And it happens to even be something that unites people on the left and the right, because when you look at people who are on the right that you might consider to be extremists, one of the primary things that they talk about is the sanctity of a person’s home. And you’re right, whether it’s the right to bear arms, but certainly the right to be free of unreasonable search and seizure. So this is something where I would believe that most people would be able to agree, that when you’re at home sleeping and you haven’t committed any crime, that you wouldn’t expect that the police are going to break your door down and kill you, in particular if they’re responding for a medical call where you’d think that they’re there to help you.

AMY GOODMAN: We’re going to go to break, then come back to this discussion. We’re talking to attorney Mayo Bartlett and Kenneth Chamberlain Jr. He is the son of Ken Chamberlain, a former marine, who was at home sleeping, turned over on his life alert necklace. He had a heart condition. The LifeAid people couldn’t reach him and called the police. They came in for a wellness check and ended up shooting him dead. We’ll be back with them in a minute.

[break]

AMY GOODMAN: “The Seven Last Words of the Unarmed” by composer Joel Thompson, performed by the Sphinx, led by conductor Eugene Rogers. This is Democracy Now!, democracynow.org, The Quarantine Report. I’m Amy Goodman, with Juan González, as we turn to a film. We’re speaking with Kenneth Chamberlain Jr., his father shot dead by White Plains police in 2011, and Mayo Bartlett, the attorney for the family. On Monday, the 2nd Circuit Court of Appeals ruled a federal judge was wrong to dismiss parts of a lawsuit against the police for excessive use of force. A new feature film, The Killing of Kenneth Chamberlain, tells the story of what happened the night White Plains police came to Chamberlain’s apartment. This is the trailer.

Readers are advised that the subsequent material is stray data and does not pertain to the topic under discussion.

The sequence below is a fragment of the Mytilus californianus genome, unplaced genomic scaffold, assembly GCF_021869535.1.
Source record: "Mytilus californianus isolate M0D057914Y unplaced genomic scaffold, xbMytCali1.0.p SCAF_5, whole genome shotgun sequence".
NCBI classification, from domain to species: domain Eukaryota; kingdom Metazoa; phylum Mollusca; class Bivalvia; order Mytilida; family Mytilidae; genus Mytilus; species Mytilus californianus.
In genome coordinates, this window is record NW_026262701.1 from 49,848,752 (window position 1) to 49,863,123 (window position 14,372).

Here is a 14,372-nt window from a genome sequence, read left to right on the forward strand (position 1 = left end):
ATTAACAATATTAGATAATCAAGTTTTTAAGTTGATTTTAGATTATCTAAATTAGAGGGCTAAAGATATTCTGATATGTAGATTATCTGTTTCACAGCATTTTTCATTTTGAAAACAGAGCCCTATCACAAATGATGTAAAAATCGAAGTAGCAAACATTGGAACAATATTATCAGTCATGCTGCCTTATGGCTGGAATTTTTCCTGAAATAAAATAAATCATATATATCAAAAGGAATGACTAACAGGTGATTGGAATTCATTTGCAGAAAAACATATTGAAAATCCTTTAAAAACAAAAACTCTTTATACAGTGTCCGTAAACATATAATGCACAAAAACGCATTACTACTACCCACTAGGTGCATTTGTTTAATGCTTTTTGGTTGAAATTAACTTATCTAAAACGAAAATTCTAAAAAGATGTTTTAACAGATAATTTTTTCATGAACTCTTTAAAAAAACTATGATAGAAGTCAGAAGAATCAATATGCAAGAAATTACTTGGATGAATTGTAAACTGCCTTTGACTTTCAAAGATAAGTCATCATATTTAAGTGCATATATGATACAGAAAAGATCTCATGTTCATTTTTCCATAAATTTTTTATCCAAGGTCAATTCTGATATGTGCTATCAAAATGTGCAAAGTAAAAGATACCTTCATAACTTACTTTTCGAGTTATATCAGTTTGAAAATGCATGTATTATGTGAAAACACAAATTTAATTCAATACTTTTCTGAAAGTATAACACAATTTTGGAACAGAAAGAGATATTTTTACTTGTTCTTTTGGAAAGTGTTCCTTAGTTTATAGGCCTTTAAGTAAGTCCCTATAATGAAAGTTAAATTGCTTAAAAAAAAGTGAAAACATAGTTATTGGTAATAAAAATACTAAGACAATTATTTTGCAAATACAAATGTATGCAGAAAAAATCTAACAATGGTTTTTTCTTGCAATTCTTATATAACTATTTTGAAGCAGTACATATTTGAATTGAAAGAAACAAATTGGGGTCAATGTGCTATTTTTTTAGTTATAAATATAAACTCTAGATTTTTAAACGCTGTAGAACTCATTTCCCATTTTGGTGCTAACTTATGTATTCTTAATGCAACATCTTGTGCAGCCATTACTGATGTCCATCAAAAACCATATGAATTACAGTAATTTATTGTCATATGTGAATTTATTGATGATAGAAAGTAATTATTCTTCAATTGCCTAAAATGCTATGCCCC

CANDACE WADE: [played by Anika Noni Rose] Mr. Chamberlain, this is Candace Wade with Life Guard Medical Alerts. This line is being recorded. We just received an activation from your pendant. Do you have an emergency? I’m not getting a response from you. I’m going to dispatch emergency services now.

OFFICER ROSSI: [played by Enrico Natale] White Plains police. We’re here for a welfare check.

OFFICER JACKSON: [played by Ben Marten] Open this door!

KENNETH CHAMBERLAIN SR.: [played by Frankie Faison] You’re not coming into my home! Help me! Help me! I need help!

AMY GOODMAN: Kenneth Chamberlain was played by Frankie Faison in a remarkable film that just recently came out. Kenneth Chamberlain Jr., your thoughts, as this country surges with uprisings all over, not only the country, but the world, this decision coming down in the midst of this?

KENNETH CHAMBERLAIN JR.: Again, first, let me just say that, of course, my family and I are extremely overjoyed that the original ruling was vacated.

I think that — and as far as what’s going on in the country, I think that people are now coming together, and they’re saying that extrajudicial killings and summary executions of unarmed Black men, women and children is no longer going to be tolerated. I mean, what we have been witnessing for decades are crimes against humanity. So, to see such a diverse group of people coming together, saying that they’re no longer going to tolerate this, this is beautiful. And the fact that they made this ruling, if I can use my platform to help effect positive change, then that’s what I’m going to do.